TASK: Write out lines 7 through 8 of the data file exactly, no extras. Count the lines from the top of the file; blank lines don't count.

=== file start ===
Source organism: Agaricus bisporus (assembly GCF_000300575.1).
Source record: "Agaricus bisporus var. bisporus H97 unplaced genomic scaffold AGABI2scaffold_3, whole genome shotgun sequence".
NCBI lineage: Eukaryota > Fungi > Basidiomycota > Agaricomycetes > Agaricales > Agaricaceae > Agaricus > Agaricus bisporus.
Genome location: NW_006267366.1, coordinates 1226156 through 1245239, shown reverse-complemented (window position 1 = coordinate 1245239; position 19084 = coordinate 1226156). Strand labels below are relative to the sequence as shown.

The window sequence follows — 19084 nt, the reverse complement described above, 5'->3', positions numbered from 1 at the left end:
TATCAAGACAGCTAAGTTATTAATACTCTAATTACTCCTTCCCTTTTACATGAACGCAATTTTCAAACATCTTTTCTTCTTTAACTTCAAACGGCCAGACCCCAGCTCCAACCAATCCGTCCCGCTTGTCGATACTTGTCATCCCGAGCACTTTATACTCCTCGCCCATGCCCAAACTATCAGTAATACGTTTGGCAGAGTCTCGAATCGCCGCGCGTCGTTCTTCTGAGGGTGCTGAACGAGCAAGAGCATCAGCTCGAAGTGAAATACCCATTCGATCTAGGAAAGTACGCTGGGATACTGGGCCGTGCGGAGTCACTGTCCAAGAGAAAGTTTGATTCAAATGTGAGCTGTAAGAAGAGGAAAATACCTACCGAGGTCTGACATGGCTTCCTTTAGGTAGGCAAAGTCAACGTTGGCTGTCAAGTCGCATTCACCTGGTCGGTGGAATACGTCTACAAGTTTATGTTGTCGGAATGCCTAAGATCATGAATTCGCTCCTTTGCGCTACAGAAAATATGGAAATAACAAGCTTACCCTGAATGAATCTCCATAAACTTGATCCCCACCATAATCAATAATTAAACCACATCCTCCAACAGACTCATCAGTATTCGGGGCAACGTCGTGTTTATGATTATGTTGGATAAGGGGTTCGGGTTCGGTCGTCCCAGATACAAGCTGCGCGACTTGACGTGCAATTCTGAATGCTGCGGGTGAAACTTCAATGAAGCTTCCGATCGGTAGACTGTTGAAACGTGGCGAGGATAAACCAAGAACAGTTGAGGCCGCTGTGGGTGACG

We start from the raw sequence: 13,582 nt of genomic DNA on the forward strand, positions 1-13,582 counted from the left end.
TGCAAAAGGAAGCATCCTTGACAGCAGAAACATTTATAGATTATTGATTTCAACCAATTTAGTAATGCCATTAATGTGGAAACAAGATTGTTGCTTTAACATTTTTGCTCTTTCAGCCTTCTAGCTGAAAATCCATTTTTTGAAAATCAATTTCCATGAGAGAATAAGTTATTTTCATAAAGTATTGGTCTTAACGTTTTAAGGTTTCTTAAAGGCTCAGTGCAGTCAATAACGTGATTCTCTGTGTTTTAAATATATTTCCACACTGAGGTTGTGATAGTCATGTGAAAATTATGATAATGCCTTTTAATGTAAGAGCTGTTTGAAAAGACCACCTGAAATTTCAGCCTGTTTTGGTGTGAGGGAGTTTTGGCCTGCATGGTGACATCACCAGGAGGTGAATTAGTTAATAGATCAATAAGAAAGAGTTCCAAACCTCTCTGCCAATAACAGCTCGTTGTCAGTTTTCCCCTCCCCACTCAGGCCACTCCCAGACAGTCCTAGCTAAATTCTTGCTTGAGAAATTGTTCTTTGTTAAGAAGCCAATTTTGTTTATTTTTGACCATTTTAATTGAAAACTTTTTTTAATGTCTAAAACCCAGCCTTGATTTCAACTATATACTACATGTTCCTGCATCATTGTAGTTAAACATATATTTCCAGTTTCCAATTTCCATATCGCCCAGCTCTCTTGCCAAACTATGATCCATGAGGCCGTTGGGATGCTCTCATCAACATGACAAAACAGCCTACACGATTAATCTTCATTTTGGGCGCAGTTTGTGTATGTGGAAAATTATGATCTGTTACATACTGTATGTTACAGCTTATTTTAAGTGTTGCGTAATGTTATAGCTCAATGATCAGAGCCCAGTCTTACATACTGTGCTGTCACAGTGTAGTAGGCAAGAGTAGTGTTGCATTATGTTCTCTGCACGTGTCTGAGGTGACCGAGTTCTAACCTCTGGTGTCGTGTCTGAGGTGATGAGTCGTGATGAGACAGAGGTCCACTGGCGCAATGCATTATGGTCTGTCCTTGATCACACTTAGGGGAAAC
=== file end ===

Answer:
We start from the raw sequence: 13,582 nt of genomic DNA on the forward strand, positions 1-13,582 counted from the left end.
TGCAAAAGGAAGCATCCTTGACAGCAGAAACATTTATAGATTATTGATTTCAACCAATTTAGTAATGCCATTAATGTGGAAACAAGATTGTTGCTTTAACATTTTTGCTCTTTCAGCCTTCTAGCTGAAAATCCATTTTTTGAAAATCAATTTCCATGAGAGAATAAGTTATTTTCATAAAGTATTGGTCTTAACGTTTTAAGGTTTCTTAAAGGCTCAGTGCAGTCAATAACGTGATTCTCTGTGTTTTAAATATATTTCCACACTGAGGTTGTGATAGTCATGTGAAAATTATGATAATGCCTTTTAATGTAAGAGCTGTTTGAAAAGACCACCTGAAATTTCAGCCTGTTTTGGTGTGAGGGAGTTTTGGCCTGCATGGTGACATCACCAGGAGGTGAATTAGTTAATAGATCAATAAGAAAGAGTTCCAAACCTCTCTGCCAATAACAGCTCGTTGTCAGTTTTCCCCTCCCCACTCAGGCCACTCCCAGACAGTCCTAGCTAAATTCTTGCTTGAGAAATTGTTCTTTGTTAAGAAGCCAATTTTGTTTATTTTTGACCATTTTAATTGAAAACTTTTTTTAATGTCTAAAACCCAGCCTTGATTTCAACTATATACTACATGTTCCTGCATCATTGTAGTTAAACATATATTTCCAGTTTCCAATTTCCATATCGCCCAGCTCTCTTGCCAAACTATGATCCATGAGGCCGTTGGGATGCTCTCATCAACATGACAAAACAGCCTACACGATTAATCTTCATTTTGGGCGCAGTTTGTGTATGTGGAAAATTATGATCTGTTACATACTGTATGTTACAGCTTATTTTAAGTGTTGCGTAATGTTATAGCTCAATGATCAGAGCCCAGTCTTACATACTGTGCTGTCACAGTGTAGTAGGCAAGAGTAGTGTTGCATTATGTTCTCTGCACGTGTCTGAGGTGACCGAGTTCTAACCTCTGGTGTCGTGTCTGAGGTGATGAGTCGTGATGAGACAGAGGTCCACTGGCGCAATGCATTATGGTCTGTCCTTGATCACACTTAGGGGAAAC